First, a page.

Exploiting Semantic Analysis of Documents for the Domain User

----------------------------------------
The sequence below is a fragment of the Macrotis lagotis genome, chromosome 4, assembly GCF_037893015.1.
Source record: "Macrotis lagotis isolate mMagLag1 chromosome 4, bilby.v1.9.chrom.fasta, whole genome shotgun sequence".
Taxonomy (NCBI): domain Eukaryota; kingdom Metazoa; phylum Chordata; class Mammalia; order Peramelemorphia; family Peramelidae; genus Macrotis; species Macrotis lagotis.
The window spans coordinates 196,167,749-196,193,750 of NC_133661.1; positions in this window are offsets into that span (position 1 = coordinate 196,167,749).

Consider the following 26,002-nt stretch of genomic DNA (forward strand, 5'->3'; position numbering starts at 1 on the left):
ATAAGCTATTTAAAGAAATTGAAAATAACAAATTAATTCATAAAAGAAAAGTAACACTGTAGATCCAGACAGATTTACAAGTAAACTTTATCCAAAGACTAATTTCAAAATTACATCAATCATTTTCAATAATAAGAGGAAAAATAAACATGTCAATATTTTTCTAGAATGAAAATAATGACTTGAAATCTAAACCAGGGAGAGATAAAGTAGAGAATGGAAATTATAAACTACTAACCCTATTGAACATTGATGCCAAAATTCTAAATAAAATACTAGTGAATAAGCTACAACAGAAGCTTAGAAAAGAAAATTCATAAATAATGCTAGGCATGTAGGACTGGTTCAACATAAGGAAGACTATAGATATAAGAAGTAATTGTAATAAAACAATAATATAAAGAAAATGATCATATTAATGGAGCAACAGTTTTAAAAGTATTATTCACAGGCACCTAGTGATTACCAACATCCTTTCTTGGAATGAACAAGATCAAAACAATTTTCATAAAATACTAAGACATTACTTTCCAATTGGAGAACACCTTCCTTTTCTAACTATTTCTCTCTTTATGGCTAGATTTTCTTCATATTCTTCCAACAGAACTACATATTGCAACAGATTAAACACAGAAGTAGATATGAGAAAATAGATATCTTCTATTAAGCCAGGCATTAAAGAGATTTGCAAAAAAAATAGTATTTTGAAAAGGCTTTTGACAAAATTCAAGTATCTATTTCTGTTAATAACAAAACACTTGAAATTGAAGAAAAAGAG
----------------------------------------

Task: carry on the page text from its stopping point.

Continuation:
Many document organization tasks, such as a student writing the related work chapter of a thesis, a professor surveying the state of the art in a proposal or planning a reading course, or a conference chair organizing sessions would be performed more efficiently through the use of document clustering. Fully unsupervised document clustering does not always yield clusters that are relevant to the user’s point of view. In this work, we pursue document clustering algorithms that allow the interactive engagement of the user in the clustering process. The main challenge is how to obtain useful clusters with minimum user effort. To address this challenge, we propose (1) a user-supervised double clustering algorithm, designed in three stages, and (2) a novel approach for mapping documents to entities and concepts. The user-supervised double clustering algorithm was demonstrated to be competitive to state-of-the-art clustering algorithms. It was further extended into an ensemble algorithm to incorporate Wikipedia concepts in the document representation. User supervision was introduced into these algorithms in the form of term supervision (term labelling) and document supervision. A visual interface was designed to make the algorithms accessible to real domain users. The work received the Best Student Paper award at ACM DocEng 2014. To address the problem of coming up with succinct and intuitive representations of documents in terms of entities and concepts, we have pursued two directions of research: (1) we designed a system that accomplishes entity recognition and disambiguation using the Wikipedia category structure in multiple languages. We are currently extending this system to concept recognition and disambiguation. Our system got the first prize in the ERD challenge at ACM SIGIR 2014; (2) we proposed a simple but very effective approach for computing semantic relatedness between words and documents based on the Google n-gram corpus, which is competitive to human performance on standard word pair data sets. The clustering work is joint with H. Nourashraf and D. Arnold, the ERD work with Marek Lipczak and Arash Koushkestani, and the Google n-gram based semantic relatedness with Aminul Islam and Vlado Keselj.